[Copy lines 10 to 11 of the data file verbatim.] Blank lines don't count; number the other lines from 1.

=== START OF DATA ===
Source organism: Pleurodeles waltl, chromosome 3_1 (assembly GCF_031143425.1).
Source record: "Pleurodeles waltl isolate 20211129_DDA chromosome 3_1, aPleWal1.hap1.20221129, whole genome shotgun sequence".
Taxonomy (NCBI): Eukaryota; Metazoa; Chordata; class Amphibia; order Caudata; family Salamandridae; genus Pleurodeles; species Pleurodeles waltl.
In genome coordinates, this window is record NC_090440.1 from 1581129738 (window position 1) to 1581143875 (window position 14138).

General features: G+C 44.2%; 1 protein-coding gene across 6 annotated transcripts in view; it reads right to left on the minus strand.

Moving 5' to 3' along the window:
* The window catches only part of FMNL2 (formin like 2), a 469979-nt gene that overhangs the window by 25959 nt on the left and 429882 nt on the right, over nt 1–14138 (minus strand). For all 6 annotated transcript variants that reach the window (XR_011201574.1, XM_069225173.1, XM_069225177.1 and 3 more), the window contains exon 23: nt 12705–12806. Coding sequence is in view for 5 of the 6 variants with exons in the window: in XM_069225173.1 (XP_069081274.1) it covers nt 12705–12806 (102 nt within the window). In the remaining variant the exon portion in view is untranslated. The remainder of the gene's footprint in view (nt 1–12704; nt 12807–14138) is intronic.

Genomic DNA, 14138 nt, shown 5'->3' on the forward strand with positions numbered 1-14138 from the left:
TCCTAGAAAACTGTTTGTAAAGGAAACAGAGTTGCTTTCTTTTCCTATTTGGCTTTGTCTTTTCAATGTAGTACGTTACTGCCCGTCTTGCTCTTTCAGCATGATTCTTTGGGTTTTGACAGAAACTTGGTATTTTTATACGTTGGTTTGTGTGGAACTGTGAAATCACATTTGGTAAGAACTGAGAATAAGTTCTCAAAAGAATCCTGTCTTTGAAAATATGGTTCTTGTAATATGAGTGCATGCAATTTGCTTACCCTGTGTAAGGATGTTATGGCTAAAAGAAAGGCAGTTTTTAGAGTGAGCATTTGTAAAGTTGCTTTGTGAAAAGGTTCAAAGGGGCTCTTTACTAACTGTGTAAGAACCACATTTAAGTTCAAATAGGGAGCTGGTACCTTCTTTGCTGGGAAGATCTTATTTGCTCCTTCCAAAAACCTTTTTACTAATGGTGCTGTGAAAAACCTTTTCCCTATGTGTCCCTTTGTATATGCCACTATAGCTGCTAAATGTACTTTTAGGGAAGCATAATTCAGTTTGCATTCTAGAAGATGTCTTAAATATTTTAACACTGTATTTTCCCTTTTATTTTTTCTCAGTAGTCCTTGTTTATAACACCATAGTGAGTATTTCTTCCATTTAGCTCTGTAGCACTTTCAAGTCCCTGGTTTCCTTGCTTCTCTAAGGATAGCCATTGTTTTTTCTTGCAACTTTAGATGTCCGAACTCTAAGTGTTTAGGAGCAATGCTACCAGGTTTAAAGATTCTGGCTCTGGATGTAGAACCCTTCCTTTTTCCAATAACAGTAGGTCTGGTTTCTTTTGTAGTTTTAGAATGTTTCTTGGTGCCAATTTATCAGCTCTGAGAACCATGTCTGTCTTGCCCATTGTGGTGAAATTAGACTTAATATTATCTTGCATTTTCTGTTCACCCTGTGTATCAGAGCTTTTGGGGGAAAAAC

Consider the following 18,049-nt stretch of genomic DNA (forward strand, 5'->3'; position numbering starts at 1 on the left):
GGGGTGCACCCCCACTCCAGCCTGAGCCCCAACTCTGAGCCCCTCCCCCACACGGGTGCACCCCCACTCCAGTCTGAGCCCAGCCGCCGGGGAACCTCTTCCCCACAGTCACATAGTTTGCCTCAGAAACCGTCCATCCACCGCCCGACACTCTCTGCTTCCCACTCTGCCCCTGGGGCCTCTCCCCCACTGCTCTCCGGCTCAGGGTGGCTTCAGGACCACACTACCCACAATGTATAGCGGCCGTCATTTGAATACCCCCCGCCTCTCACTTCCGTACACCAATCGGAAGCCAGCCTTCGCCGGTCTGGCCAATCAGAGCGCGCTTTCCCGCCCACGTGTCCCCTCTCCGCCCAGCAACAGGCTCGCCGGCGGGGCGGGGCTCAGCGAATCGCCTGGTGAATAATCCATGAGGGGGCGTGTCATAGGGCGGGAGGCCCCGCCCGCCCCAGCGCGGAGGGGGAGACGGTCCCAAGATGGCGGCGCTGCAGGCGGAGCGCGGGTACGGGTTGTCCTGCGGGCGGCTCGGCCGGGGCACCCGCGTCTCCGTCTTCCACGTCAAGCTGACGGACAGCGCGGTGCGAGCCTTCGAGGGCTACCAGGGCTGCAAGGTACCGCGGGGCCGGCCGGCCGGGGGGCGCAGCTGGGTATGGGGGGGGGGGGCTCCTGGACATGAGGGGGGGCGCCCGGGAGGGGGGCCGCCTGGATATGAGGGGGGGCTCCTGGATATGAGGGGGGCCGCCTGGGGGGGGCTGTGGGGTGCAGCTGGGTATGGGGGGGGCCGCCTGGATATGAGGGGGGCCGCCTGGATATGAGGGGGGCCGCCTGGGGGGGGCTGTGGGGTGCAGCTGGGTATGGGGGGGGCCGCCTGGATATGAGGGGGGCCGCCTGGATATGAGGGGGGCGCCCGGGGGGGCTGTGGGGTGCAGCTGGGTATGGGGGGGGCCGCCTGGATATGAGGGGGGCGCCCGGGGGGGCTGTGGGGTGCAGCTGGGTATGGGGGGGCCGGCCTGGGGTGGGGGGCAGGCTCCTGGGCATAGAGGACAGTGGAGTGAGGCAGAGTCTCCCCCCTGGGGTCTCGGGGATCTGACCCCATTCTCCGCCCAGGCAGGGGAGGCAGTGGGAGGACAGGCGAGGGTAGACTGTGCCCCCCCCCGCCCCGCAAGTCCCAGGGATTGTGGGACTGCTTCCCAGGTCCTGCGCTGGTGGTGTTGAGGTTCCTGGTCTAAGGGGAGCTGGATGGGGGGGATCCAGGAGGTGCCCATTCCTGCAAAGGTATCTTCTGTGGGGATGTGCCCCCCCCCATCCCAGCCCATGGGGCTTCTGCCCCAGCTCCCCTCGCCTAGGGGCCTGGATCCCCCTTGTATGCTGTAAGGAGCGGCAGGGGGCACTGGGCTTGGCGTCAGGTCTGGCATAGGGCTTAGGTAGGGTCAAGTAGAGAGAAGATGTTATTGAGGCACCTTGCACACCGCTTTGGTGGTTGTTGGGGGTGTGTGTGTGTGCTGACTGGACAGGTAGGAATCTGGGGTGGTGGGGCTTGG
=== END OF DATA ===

Consider the following 18,049-nt stretch of genomic DNA (forward strand, 5'->3'; position numbering starts at 1 on the left):
GGGGTGCACCCCCACTCCAGCCTGAGCCCCAACTCTGAGCCCCTCCCCCACACGGGTGCACCCCCACTCCAGTCTGAGCCCAGCCGCCGGGGAACCTCTTCCCCACAGTCACATAGTTTGCCTCAGAAACCGTCCATCCACCGCCCGACACTCTCTGCTTCCCACTCTGCCCCTGGGGCCTCTCCCCCACTGCTCTCCGGCTCAGGGTGGCTTCAGGACCACACTACCCACAATGTATAGCGGCCGTCATTTGAATACCCCCCGCCTCTCACTTCCGTACACCAATCGGAAGCCAGCCTTCGCCGGTCTGGCCAATCAGAGCGCGCTTTCCCGCCCACGTGTCCCCTCTCCGCCCAGCAACAGGCTCGCCGGCGGGGCGGGGCTCAGCGAATCGCCTGGTGAATAATCCATGAGGGGGCGTGTCATAGGGCGGGAGGCCCCGCCCGCCCCAGCGCGGAGGGGGAGACGGTCCCAAGATGGCGGCGCTGCAGGCGGAGCGCGGGTACGGGTTGTCCTGCGGGCGGCTCGGCCGGGGCACCCGCGTCTCCGTCTTCCACGTCAAGCTGACGGACAGCGCGGTGCGAGCCTTCGAGGGCTACCAGGGCTGCAAGGTACCGCGGGGCCGGCCGGCCGGGGGGCGCAGCTGGGTATGGGGGGGGGGGGCTCCTGGACATGAGGGGGGGCGCCCGGGAGGGGGGCCGCCTGGATATGAGGGGGGGCTCCTGGATATGAGGGGGGCCGCCTGGGGGGGGCTGTGGGGTGCAGCTGGGTATGGGGGGGGCCGCCTGGATATGAGGGGGGCCGCCTGGATATGAGGGGGGCCGCCTGGGGGGGGCTGTGGGGTGCAGCTGGGTATGGGGGGGGCCGCCTGGATATGAGGGGGGCCGCCTGGATATGAGGGGGGCGCCCGGGGGGGCTGTGGGGTGCAGCTGGGTATGGGGGGGGCCGCCTGGATATGAGGGGGGCGCCCGGGGGGGCTGTGGGGTGCAGCTGGGTATGGGGGGGCCGGCCTGGGGTGGGGGGCAGGCTCCTGGGCATAGAGGACAGTGGAGTGAGGCAGAGTCTCCCCCCTGGGGTCTCGGGGATCTGACCCCATTCTCCGCCCAGGCAGGGGAGGCAGTGGGAGGACAGGCGAGGGTAGACTGTGCCCCCCCCCGCCCCGCAAGTCCCAGGGATTGTGGGACTGCTTCCCAGGTCCTGCGCTGGTGGTGTTGAGGTTCCTGGTCTAAGGGGAGCTGGATGGGGGGGATCCAGGAGGTGCCCATTCCTGCAAAGGTATCTTCTGTGGGGATGTGCCCCCCCCCATCCCAGCCCATGGGGCTTCTGCCCCAGCTCCCCTCGCCTAGGGGCCTGGATCCCCCTTGTATGCTGTAAGGAGCGGCAGGGGGCACTGGGCTTGGCGTCAGGTCTGGCATAGGGCTTAGGTAGGGTCAAGTAGAGAGAAGATGTTATTGAGGCACCTTGCACACCGCTTTGGTGGTTGTTGGGGGTGTGTGTGTGTGCTGACTGGACAGGTAGGAATCTGGGGTGGTGGGGCTTGG